Computers are installed in the day rooms and those that do not have G.E.D.’s or equivalence are required to pursue this direction in education.  College courses and computer literacy programs are offered to allow participants the ability to stay current with some of the technology and programs that allow relevance upon re-entry.  Also classes that promote reading, writing, and art work unleashes the brilliance that exists inside of the minds of those that have used their minds for harm rather than good.

The program has used Biblical and moral examples to set up the statutes that help maintain order within the program.  However, this is a multi-faith community.  All faiths are welcome to participate, and the community is built around understanding each others differences, that leads to a better understanding of each others behaviors and beliefs.  This prepares our participants for the reality of the vast differences in belief structures that they will encounter both inside and outside of the prison gates, meeting the needs of the religious area of a society.

The economic area of a society is harder to develop.  Inmates are discouraged from sharing or bartering, which is a factor highly encouraged everywhere else in society, even to children at the earliest stages of life.  In a Horizon residence, the participants are encouraged to care for one another.  The community is stronger when everyone is caring for each other.  Closets have been set up to help care for the basic necessities of those that do not receive help from outside family or friends.  This establishes trust and understanding as many inside this community begin to reveal segments of their lives that are in need of repair.  

Re-entry begins the moment an inmate enters the Horizon program, and it is in this program that they find Maslow’s needs and Northwest’s society functional and sound.  The only thing needed to open a Horizon Community is the proper funding and the permission of the Warden and administration.  Placing a Horizon dorm into a prison begins the process of enhancing any program already existing at that prison.  Proper placement of graduates spreads an atmosphere of safety, education and rehabilitation throughout the entire prison.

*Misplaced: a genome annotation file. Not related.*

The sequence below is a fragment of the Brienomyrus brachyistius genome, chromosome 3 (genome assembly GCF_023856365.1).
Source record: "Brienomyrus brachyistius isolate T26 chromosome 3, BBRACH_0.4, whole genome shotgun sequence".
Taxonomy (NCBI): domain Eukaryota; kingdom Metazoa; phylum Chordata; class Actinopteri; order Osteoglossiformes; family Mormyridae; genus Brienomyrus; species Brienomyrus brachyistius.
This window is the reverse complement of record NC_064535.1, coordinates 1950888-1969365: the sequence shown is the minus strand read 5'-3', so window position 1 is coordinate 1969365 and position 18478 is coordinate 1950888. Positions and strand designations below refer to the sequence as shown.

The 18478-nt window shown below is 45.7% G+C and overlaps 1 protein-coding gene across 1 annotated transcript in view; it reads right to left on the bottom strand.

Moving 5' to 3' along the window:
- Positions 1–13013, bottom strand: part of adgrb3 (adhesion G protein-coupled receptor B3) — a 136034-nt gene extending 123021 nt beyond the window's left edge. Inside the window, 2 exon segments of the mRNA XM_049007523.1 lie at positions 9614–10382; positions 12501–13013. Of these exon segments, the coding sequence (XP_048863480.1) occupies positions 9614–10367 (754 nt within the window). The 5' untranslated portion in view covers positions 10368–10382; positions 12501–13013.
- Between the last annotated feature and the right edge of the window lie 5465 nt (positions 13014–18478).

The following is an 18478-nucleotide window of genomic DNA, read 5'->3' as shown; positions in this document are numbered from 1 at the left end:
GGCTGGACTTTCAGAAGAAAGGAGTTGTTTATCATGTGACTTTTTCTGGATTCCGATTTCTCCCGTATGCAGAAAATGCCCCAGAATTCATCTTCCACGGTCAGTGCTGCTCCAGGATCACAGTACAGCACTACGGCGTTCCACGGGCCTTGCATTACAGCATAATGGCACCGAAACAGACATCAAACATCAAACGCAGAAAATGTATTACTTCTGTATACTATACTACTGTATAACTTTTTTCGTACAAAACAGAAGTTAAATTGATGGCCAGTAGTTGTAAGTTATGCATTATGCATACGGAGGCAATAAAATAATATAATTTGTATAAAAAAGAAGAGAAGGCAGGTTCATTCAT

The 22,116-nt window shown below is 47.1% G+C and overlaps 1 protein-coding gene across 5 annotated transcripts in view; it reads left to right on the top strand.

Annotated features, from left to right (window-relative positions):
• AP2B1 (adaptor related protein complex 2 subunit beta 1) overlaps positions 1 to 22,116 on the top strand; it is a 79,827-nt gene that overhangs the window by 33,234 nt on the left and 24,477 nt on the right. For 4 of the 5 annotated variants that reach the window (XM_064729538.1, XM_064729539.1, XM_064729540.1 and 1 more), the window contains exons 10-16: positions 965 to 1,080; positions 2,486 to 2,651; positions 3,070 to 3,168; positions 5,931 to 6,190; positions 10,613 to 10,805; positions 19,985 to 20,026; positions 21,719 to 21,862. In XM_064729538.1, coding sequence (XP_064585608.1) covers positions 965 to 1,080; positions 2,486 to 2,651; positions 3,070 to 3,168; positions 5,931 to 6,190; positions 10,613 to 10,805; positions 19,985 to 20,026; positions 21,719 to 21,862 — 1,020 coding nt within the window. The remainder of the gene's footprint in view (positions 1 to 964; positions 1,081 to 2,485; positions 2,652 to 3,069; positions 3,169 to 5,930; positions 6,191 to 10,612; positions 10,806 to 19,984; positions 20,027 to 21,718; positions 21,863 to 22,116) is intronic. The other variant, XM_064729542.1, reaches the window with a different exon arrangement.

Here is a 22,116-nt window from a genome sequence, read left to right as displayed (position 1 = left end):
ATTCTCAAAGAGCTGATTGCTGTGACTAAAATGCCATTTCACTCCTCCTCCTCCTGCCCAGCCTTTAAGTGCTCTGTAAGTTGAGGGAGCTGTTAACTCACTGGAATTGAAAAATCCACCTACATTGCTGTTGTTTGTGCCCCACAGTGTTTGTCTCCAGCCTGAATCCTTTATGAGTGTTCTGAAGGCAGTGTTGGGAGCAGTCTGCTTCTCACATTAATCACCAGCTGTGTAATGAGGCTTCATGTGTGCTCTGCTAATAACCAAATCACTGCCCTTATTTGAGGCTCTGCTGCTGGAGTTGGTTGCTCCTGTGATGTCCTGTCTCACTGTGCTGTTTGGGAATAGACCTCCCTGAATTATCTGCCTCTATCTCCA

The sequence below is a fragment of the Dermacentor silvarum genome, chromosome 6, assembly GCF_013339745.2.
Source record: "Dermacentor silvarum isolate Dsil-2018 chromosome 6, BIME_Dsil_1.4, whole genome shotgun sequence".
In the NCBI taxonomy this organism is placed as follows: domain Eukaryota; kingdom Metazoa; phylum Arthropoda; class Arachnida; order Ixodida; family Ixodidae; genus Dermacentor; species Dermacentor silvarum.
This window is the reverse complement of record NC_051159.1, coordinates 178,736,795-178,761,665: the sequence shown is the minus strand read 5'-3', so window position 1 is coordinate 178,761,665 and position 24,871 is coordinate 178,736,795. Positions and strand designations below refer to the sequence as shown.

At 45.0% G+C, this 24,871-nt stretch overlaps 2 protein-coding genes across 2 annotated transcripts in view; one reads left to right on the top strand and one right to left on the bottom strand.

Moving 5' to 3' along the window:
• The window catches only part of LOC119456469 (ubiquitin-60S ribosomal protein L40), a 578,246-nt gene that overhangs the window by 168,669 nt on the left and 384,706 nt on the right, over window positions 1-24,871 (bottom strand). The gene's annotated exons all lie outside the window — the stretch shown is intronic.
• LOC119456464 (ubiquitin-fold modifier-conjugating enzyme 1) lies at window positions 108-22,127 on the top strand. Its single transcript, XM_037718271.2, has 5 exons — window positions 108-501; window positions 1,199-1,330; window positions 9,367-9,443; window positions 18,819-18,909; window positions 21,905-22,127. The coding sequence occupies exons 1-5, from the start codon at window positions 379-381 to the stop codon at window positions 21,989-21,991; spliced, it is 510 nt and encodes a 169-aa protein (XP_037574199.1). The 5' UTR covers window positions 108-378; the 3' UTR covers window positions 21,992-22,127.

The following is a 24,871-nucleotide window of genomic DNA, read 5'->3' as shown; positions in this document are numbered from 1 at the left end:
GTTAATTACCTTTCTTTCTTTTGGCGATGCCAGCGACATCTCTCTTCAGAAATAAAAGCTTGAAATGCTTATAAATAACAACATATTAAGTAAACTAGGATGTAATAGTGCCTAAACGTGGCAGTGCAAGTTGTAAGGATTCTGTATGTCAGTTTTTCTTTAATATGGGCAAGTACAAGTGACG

Horizon Accomplishments

  • Active in Prisons for over Seventeen Years
  • Developing Institutional and Residential Programs
  • Bringing Self-Actualization and Life Skills Training to Inmates
  • Creating Communities with Discipline, Integrity, Morality, and Etiquette
  • Providing Computer Lab and Classroom Style Programs
  • Expansion of Programs into Five Florida Prisons, as well as Texas, Oklahoma, and Ohio
  • Program Graduates show a recidivism rate ranging from 11-17%
  • Good Stewardship that helps at least 140 inmates per program, for $1.21 per day.

Life Skills Training

  • Personal Financial Management
  • Credit and Debt Management
  • Employability 
  • Small Business Concepts
  • Life Mapping
  • Quest
  • Anger Management
  • Conflict Resolution
  • Basic Keyboarding
  • Computer Literacy
  • G.E.D. Preparation


horizon communities in prison

1700 N. Monroe St.

Suite 11-185

Tallahassee, FL. 32303



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Residential Programs

  • Safe Environment
  • Community Atmosphere
  • Focus on Education
  • Better Lifestyle Choices
  • Opportunity to Focus on Individual Needs
  • Societal Simulations for Proper Re-entry